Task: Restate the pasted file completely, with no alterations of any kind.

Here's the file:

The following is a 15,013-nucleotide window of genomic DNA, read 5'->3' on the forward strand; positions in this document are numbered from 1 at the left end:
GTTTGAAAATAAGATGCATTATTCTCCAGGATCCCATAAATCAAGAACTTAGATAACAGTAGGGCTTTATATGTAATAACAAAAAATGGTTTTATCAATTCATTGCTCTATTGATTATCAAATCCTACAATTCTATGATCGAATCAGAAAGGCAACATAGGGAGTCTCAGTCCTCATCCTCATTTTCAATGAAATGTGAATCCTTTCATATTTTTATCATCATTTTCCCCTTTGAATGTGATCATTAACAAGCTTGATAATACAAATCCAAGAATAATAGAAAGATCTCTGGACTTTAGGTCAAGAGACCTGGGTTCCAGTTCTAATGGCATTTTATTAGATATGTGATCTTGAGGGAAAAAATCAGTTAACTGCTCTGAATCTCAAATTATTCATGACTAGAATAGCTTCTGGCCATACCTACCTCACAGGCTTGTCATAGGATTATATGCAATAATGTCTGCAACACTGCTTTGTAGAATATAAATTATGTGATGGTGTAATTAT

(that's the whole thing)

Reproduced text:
The following is a 15,013-nucleotide window of genomic DNA, read 5'->3' on the forward strand; positions in this document are numbered from 1 at the left end:
GTTTGAAAATAAGATGCATTATTCTCCAGGATCCCATAAATCAAGAACTTAGATAACAGTAGGGCTTTATATGTAATAACAAAAAATGGTTTTATCAATTCATTGCTCTATTGATTATCAAATCCTACAATTCTATGATCGAATCAGAAAGGCAACATAGGGAGTCTCAGTCCTCATCCTCATTTTCAATGAAATGTGAATCCTTTCATATTTTTATCATCATTTTCCCCTTTGAATGTGATCATTAACAAGCTTGATAATACAAATCCAAGAATAATAGAAAGATCTCTGGACTTTAGGTCAAGAGACCTGGGTTCCAGTTCTAATGGCATTTTATTAGATATGTGATCTTGAGGGAAAAAATCAGTTAACTGCTCTGAATCTCAAATTATTCATGACTAGAATAGCTTCTGGCCATACCTACCTCACAGGCTTGTCATAGGATTATATGCAATAATGTCTGCAACACTGCTTTGTAGAATATAAATTATGTGATGGTGTAATTAT